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Dr. Lindsay Tallon, Assistant Professor of Public Health and Assistant Director of the Master of Public Health Program at MCPHS.

MCPHS Public Health Professor Lindsay Tallon on where We Find Ourselves in the Coronavirus Pandemic

  • The sudden and alarming spread of COVID-19 has raised a multitude of questions: Why has this virus spread so much more quickly than past ones? Has the U.S. responded properly? Where do we find reliable information?

    As the crisis unfolds, it's vital to hear from public health experts. We spoke with Dr. Lindsay Tallon, Assistant Professor of Public Health and Assistant Director of the Master of Public Health Program at MCPHS. Before joining the University, Tallon worked as Program Manger and Epidemiologist for the Massachusetts Department of Public Health and has years of experience working in emergency preparedness.

    So what is it that makes COVID-19 so infectious: our response or something about the virus itself?

    Probably both, Tallon says. As far as responding to the outbreak, she believes that "the critical error has been the lack of testing. We have no idea how many people really have it in the United States, so it was allowed to spread without any contact tracing, except for the most obvious cases. The numbers were seeing right now—it could be tenfold or more higher."

    She's also been wary of the messaging from the top levels of government. "We have a class we teach on public messaging, and we did a lot of that in [my time in] emergency preparedness. One of the biggest things you need to do is be consistent in your messaging. We have a lot of inconsistency: saying we have a lot of tests for everyone, and then they're not actually available."

    She says she has not seen the necessary consistency in federal-level messaging, but that some places in the U.S. are doing a better job—like the swift and decisive actions taken in Massachusetts. But the internet is a dangerous place for misinformation, Dr. Tallon stresses. "I'm seeing so much on Facebook and other social media outlets where people are spreading some crazy ideas. Gargling with hot water, using chloroquine from your fish tank—of course people shouldn't be doing that. Use trusted sources. Go to the CDC, journals, those kinds of things."

    Dr. Tallon also emphasizes the importance of giving the public positive steps to take to help. To that end, she's been happy with the CDC's clarity and publicity in telling people to stay home, wash their hands, and take this seriously. So it's been a mixed bag in terms of response efforts in the United States.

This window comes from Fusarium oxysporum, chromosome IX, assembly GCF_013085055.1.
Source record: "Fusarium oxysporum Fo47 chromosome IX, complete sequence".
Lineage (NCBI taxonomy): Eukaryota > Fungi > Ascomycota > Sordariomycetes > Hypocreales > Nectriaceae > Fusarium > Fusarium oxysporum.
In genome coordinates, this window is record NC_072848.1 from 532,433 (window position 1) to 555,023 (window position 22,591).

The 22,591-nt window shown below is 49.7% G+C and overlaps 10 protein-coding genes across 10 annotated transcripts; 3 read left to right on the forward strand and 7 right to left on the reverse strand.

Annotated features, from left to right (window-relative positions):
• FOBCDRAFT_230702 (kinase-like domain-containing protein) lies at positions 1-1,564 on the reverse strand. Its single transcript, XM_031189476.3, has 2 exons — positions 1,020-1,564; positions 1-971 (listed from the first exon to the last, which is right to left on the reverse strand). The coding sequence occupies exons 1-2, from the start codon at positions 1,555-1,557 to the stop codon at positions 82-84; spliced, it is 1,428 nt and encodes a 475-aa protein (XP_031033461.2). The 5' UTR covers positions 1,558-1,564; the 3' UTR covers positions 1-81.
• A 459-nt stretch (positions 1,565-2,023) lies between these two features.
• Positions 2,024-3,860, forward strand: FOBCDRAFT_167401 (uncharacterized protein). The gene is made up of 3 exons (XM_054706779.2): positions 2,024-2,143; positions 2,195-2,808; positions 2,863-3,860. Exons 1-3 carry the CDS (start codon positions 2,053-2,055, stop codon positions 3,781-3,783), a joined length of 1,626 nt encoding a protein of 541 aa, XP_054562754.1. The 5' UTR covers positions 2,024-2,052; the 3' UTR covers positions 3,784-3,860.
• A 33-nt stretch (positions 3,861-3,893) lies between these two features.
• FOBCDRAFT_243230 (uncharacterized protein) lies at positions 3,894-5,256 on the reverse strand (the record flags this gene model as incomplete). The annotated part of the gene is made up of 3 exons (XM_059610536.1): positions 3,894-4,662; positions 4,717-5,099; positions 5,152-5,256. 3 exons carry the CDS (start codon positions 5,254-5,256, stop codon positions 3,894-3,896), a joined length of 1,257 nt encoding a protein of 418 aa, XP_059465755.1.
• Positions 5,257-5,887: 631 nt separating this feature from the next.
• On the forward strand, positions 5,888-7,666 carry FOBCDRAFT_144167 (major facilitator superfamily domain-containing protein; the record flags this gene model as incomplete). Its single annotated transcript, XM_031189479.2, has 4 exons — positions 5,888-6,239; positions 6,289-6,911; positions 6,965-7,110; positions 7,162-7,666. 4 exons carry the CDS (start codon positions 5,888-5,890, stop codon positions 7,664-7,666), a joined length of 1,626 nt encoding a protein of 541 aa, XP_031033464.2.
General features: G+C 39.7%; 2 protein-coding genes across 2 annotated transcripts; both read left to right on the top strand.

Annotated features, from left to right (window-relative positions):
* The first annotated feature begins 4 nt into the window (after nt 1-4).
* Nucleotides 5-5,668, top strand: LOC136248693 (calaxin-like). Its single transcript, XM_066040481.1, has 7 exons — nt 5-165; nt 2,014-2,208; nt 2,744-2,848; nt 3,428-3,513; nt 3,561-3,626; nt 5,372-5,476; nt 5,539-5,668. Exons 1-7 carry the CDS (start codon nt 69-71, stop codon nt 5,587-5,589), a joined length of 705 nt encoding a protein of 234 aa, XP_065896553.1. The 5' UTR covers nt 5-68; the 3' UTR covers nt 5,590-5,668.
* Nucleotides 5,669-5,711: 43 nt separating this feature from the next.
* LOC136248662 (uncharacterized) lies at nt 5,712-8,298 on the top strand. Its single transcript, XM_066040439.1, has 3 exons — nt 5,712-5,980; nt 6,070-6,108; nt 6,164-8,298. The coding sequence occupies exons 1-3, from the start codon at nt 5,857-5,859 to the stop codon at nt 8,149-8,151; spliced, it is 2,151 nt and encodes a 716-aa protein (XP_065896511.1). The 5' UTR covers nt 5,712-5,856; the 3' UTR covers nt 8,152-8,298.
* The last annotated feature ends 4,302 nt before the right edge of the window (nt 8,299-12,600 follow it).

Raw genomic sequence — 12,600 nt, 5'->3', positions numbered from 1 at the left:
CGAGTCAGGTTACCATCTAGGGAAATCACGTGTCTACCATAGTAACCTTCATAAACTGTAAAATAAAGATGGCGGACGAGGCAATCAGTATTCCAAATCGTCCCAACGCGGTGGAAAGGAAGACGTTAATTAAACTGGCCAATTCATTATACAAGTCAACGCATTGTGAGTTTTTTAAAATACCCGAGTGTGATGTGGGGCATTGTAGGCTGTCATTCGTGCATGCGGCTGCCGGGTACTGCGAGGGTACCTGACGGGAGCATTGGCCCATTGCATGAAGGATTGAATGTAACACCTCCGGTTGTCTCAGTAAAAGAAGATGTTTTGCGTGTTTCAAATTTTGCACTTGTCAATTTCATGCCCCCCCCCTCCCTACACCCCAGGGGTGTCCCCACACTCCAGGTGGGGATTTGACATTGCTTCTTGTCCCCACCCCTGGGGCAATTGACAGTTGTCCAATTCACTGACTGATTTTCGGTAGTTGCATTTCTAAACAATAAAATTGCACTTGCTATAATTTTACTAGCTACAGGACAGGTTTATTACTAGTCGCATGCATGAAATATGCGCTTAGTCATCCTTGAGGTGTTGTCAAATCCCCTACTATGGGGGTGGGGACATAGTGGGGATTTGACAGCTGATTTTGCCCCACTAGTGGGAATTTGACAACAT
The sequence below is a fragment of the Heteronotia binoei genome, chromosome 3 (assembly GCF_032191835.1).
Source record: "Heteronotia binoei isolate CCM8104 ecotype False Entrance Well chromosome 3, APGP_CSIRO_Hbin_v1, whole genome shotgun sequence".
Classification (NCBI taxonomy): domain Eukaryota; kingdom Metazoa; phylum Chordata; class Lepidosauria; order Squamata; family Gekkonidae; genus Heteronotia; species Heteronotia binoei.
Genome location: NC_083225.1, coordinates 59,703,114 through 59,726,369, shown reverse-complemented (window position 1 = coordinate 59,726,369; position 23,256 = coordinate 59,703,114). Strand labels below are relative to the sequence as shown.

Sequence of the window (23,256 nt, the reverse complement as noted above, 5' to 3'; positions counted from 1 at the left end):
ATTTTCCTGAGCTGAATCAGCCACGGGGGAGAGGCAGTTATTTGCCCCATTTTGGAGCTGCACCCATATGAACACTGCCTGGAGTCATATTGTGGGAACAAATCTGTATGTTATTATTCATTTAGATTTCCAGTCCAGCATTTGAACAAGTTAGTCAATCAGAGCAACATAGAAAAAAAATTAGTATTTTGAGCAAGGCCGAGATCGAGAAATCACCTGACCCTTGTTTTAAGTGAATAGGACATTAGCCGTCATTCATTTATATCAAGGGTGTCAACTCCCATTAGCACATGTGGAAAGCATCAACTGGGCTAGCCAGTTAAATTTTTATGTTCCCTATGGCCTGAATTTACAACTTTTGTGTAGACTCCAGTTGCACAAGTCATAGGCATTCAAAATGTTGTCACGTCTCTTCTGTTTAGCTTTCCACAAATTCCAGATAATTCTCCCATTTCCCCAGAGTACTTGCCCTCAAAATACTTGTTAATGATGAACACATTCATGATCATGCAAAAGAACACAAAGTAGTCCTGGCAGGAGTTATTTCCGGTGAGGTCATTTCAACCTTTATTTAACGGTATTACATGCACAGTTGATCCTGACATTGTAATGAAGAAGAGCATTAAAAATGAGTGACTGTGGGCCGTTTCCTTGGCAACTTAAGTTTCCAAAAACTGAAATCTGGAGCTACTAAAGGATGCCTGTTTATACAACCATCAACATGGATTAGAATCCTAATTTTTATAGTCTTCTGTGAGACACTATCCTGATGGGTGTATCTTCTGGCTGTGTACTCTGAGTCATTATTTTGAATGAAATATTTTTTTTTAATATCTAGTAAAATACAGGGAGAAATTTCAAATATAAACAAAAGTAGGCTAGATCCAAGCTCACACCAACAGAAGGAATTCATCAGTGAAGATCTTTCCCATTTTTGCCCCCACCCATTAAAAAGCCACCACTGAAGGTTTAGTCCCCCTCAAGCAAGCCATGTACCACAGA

Of course, some elements of the current pandemic have been a bit more beyond our control. Tallon points to a Lancet article that shows how COVID-19 differs from, say, the SARS outbreak in 2003:

    First, the current outbreak originated in a heavily populated area of over 11 million people that is a major travel center in China. That lead to a quick and massive initial spread. At the same time, COVID-19 has a wide clinical spectrum, or range of symptoms patients might exhibit. That makes it difficult to know who is ill. So, Tallon says, even if we had more widespread surveillance and testing available, we'd still likely miss many cases. This all differs from what happened with SARS, where patients had to be quite ill for viral shedding and transmission to occur. It was easier to identify and isolate those infected; with COVID-19, pre-symptomatic transmission is thought to occur, making isolation, contact tracing, and temperature screening much less effective.

    In short, Dr. Tallon notes, COVID-19 "spreads in a more unpredictable way. People are asymptomatic for a while but are still spreading the virus. And this, she believes, makes it crucial for people to get good information and act accordingly.

    As for putting her own expertise to work, Dr. Tallon and others at MCPHS have been part of an academic health collaborative with the Massachusetts Department of Public Health.

    "We've been on calls with them trying to figure out ways we can use the schools and programs of public health. We're on the calls along with Harvard, BU, Tufts, UMass—everywhere that has a school or program of public health," Tallon says. "We're trying to figure out ways we can use our expertise, recruit volunteers, because we have students who have expertise, plug into what local health departments or hospitals need."

    She said that each school in the collaborative identifies areas of expertise where they can help most. MCPHS is very good at training, she says. "We've developed workforce training in the past, and we have a good online presence in our program. And there are a lot of us who have worked in public health....we have that expertise in planning and coordination within public health."

    And advice to the rest of us? Dr. Tallon urges the public to be aware that the COVID-19 virus could actually live on hard surfaces for much longer than many believe. The SARS virus, for instance, could survive on surfaces for up to nine days. So disinfect often. And keep those hands clean. "Hand sanitizer doesn't always work very well on these types of viruses. It's really not the best line of defense," she says. "Soap and water is the first line of defense."

    Interested in pursuing a career in Public Health? Learn more about Public Health at MCPHS.